Lena’ Black, who is Otoe-Missouria and Osage, said the feather was attached to her mortarboard. She passed several checkpoints before being approached by a school counselor and a security guard, who tried to remove the feather, the Associated Press reported at the time. “I had to take off my cap,” Black said. “They kept trying to take it off of me.”

The student’s mother, Marci Black, said the family received an apology from the district. “I want this to never happen to another Native student … they ruined something she has worked her whole life to achieve,” she said.

In 2016, a graduating senior at Sapulpa Public Schools wanted to wear traditional Navajo moccasins to the ceremony, but was initially told she could not, according to the Oklahoma Council of Public Affairs. In 2019, the Latta School District told a senior he could not wear his Chickasaw Nation honor cord and beaded cap and feather while walking across the stage during graduation.

Oklahoma lawmakers are right to pursue this legislation, and the governor should sign it as soon as it hits his desk.

If signed, the measure would become law immediately, and it could perhaps ensure that all Native students are afforded their right to represent their tribal history at graduation ceremonies next month.

[Editorial / Joplin Globe]

Numbers of the Day

  • 35.7% – Individual income taxes represented 35.7% of all Oklahoma tax collections in Fiscal Year 2022 (July 1, 2021-June 30, 2022). [Oklahoma Tax Commission
  • 6.2% – The wealthiest 1% of Oklahomans pay about 6.2% of their family income towards state and local taxes, less than half of the 13.2% share that the lowest 20% of Oklahomans pay. The middle 20% of Oklahomans pay about a 10.7% share. [Institute on Taxation and Economic Policy]
  • $100 billion – Surplus generated by undocumented immigrants in the Social Security program during the last decade as they paid into the program but were ineligible to participate in it. [New American Economy]
  • 7.4% – Corporate income tax collections in Oklahoma represented about 7.4% of state revenue collections during the last fiscal year (FY 2022), which ended on June 30, 2022. [Oklahoma Tax Commission]
  • 2 out of 3 – Oklahoma collections for the gross production tax (severance tax) have decreased in two of the last three fiscal years when compared with the previous year. At $1.5 billion in collections in FY 2022, the gross production tax was the state’s third highest source of state revenue. FY 2022 collections were up 101% after collections declined about 30% in FY 2020 and 9% in FY 2021. Revenue from this tax varies widely from year to year depending on conditions in the oil and gas markets. [Oklahoma Tax Commission]

What We’re Reading

  • 8 Things to Know About State Taxes: As Tax Day approaches, it’s worth thinking about not only the taxes that we individually pay but the overall condition of our tax code as well. State tax codes, while perhaps less discussed than the federal system, are critically important. Depending on how they are designed, state taxes can improve or worsen economic and racial inequities; make states better or worse places to live, work, and play; and lead to robust or scant public services like education, health care, and environmental protection. Here are eight things to know about state taxes. [Institute on Taxation and Economic Policy]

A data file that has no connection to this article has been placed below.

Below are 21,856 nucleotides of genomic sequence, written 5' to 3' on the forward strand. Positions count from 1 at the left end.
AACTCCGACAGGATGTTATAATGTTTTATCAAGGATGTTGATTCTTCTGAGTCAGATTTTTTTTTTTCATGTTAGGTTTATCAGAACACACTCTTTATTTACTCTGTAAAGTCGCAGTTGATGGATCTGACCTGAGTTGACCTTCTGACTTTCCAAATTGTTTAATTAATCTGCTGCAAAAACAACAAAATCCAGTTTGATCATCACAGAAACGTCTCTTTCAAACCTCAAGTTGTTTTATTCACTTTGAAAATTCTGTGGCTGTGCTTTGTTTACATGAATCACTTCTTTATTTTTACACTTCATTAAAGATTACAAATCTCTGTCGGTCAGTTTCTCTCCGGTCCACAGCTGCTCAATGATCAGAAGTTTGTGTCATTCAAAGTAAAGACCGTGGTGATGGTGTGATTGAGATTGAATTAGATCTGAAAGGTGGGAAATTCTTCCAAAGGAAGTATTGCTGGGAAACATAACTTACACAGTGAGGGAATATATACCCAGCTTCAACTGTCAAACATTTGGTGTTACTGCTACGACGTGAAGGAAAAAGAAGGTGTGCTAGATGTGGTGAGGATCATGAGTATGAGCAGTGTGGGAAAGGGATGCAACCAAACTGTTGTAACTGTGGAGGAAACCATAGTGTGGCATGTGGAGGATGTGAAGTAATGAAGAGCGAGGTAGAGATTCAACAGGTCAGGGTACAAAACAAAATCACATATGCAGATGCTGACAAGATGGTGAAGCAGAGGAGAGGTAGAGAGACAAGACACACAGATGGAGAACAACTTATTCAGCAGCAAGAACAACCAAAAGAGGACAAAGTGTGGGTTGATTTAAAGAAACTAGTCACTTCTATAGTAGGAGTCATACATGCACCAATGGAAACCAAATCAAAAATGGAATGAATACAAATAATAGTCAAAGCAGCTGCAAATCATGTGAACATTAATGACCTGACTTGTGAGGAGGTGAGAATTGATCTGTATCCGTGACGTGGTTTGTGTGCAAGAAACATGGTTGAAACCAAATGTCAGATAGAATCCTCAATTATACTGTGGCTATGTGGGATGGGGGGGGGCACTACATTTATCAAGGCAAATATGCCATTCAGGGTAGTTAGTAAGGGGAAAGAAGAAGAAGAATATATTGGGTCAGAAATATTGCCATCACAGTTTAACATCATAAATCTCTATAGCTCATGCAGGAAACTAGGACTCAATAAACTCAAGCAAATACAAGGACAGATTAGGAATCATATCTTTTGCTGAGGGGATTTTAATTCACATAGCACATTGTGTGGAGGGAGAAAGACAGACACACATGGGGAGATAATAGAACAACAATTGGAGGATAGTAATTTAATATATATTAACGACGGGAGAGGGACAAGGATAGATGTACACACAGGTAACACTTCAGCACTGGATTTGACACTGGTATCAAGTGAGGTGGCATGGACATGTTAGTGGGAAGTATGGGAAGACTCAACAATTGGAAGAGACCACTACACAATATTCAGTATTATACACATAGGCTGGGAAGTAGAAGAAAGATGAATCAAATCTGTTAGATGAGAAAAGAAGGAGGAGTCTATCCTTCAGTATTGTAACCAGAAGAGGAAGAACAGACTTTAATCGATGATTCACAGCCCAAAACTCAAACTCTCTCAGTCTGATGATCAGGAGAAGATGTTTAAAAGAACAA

• States Feel Budget Pinch Amid Darkening Revenue Projections: After two years of record tax collections, budget writers in some states are starting to feel a revenue pinch created by a slumping stock market, banking and tech layoffs, slower consumer spending and lower energy prices. Buoyed by higher revenues and federal aid during the pandemic, officials in many states had been promising to cut taxes and expand services next fiscal year. That could all come crashing down as high-flying revenue expectations collide with the new economic reality, which has shrunk some state projections for income and sales taxes. [Pew]
  • Tax Day Highlights States’ Promise and Peril: Strong tax systems are a foundation for states to expand opportunity, promote fairness and equity, and foster broadly shared success. When policymakers prioritize efforts to protect and raise revenue, especially from wealthy taxpayers and corporations that don’t pay their fair share, it enables them to support essential investments such as high-quality schools and health services, clean water and reliable transportation, income support programs, and strong democratic institutions. Unfortunately, many states this year are choosing to cut taxes — often deeply — at an enormous cost in lost revenue and little to no benefit for families, communities, small businesses, and local economies. [CBPP]
  • What does race have to do with taxes? (audio): This episode looks at the racial landmines in our tax code with Dorothy A. Brown, a tax expert and author of “The Whiteness Of Wealth: How The Tax System Impoverishes Black Americans And How To Fix It.” Her work over the past few decades laid the groundwork for the first research study released earlier this year uncovering the racial disparities in how the IRS audits taxpayers. [NPR]
  • Explainer: State and local taxes and spending: While the federal tax system tends to reduce inequality, state and local taxes tend to increase it. About a third of the average U.S. household’s taxes are actually going to state and local governments. In all, state and local governments collect about $1.8 trillion in tax revenue. [Economic Policy Institute]
    • Oklahoma has the nation’s 9th most unfair state and local tax system, indicating that the state takes a much greater share of income from low- and middle-income families than from wealthy families. [Institute on Taxation and Economic Policy]


Hana Saad joined OK Policy in August 2022 as the Communications and Operations Fellow. She graduated from the University of Tulsa with degrees in Media Studies and English and is part of Phi Beta Kappa, an academic honor society. At TU, Hana regularly wrote for The Collegian and was the Co-Editor of the Stylus Journal of Art and Writing. She also serves on the team at Puppy Haven Rescue to help in their mission of saving rescue dogs across Oklahoma. Hana is eager to learn more about public policy in Oklahoma and use her skills to support the OKP work to build a more equitable state. In her free time, she loves to read fiction and poetry, walk her dog, and make copious cups of tea.